Remember that colour is not a natural phenomenon that follows a set of rules like gravity.
Colour is so Interesting
Colour is highly variable depending on the amount of light and the colours of adjacent objects. A car may appear to be red in colour during the day, yet may appear black under street lights. The actual colour of the car is called its Local Colour. The colour we see, which is constantly changing due to changes in light, is referred to as Perceived Colour.
Most painters will tend to paint perceived colours, rather than use local colours. But what about feelings and emotions? What if we were to use colour in the way we feel it to be right. Good examples would be Matisse’s Fauve paintings or Monet’s Rouen Cathedral paintings.
Try this idea for a painting. Use the perceived colours of a scene and create a colour plan for your painting based on that. Now let’s make some adjustments. Before we do we, need to understand the following colour terms.
Value – is a measurement of the brightness of a colour. The brighter the colour the higher its value. A vivid yellow is brighter than dark blue therefore its value is higher.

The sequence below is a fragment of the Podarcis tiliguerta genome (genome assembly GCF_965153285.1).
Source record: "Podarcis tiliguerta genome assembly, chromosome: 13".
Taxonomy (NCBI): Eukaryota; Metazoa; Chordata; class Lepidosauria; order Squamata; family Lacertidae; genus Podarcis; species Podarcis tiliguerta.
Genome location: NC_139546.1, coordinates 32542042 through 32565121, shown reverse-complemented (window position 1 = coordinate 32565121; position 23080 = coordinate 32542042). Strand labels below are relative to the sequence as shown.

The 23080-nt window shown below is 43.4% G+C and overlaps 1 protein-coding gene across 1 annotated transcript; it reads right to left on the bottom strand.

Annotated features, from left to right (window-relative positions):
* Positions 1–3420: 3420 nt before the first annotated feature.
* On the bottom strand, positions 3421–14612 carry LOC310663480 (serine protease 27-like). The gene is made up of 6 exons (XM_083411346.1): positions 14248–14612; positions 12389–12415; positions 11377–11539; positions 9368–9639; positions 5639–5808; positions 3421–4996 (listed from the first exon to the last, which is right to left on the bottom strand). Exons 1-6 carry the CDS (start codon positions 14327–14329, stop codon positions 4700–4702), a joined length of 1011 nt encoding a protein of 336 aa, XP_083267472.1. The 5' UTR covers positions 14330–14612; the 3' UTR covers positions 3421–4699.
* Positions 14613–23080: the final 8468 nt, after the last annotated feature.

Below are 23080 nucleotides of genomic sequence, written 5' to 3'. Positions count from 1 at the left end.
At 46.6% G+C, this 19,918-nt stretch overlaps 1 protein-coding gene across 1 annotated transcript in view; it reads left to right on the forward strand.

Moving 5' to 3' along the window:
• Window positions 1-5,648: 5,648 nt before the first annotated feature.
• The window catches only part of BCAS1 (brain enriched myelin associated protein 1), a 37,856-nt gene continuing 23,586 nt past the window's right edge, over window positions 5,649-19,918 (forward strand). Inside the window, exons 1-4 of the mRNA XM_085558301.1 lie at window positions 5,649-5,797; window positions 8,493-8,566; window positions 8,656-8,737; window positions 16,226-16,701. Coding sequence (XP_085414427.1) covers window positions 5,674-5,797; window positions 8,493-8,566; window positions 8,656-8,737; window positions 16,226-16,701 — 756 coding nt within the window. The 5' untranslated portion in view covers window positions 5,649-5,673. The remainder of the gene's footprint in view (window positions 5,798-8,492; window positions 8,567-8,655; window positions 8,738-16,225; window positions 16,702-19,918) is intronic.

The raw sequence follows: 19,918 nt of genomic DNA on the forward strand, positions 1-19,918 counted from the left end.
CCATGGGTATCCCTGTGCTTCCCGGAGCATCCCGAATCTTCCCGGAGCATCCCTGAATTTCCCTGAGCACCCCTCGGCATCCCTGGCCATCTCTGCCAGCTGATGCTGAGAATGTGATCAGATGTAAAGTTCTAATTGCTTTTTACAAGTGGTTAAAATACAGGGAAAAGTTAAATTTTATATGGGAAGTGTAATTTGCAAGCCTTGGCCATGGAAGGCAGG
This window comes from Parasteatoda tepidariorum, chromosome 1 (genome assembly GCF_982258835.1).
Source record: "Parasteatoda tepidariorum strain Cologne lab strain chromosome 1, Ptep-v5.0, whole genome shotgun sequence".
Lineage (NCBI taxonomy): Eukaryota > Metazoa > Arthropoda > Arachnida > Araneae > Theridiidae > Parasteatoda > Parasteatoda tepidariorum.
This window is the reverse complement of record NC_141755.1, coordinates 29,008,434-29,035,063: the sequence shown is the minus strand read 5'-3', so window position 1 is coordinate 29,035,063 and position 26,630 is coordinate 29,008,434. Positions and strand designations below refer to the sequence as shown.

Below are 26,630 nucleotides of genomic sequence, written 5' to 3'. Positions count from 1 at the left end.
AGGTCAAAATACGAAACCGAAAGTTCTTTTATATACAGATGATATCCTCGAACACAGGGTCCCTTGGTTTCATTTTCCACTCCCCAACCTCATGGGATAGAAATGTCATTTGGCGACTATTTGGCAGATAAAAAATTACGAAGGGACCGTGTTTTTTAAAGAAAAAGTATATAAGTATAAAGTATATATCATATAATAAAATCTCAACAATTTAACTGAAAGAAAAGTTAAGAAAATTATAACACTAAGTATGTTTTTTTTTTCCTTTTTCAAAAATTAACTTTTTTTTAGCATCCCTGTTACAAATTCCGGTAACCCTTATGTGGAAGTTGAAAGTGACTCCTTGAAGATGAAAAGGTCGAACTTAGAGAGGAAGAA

Saturation – can also be called a colour’s intensity. It is a measurement of how different from pure grey the colour is. Saturation is not just a matter of light and dark, but rather how pale or strong the colour is.
So a high value, high saturation red is quite different from a low value, low saturation red. When you also add to this idea that a colour’s transparency may vary depending on the medium used, a whole world of possibilities opens up.
Imagine tweaking your colour plan by varying the value, saturation and even the transparency of your colours. Experiment. Take the same scene and paint a number of versions, adjusting your colour schemes as described. Suddenly, you’ll find that the same scene/painting taking on a very different emotional feel. All because you have given thought to how you have used colour.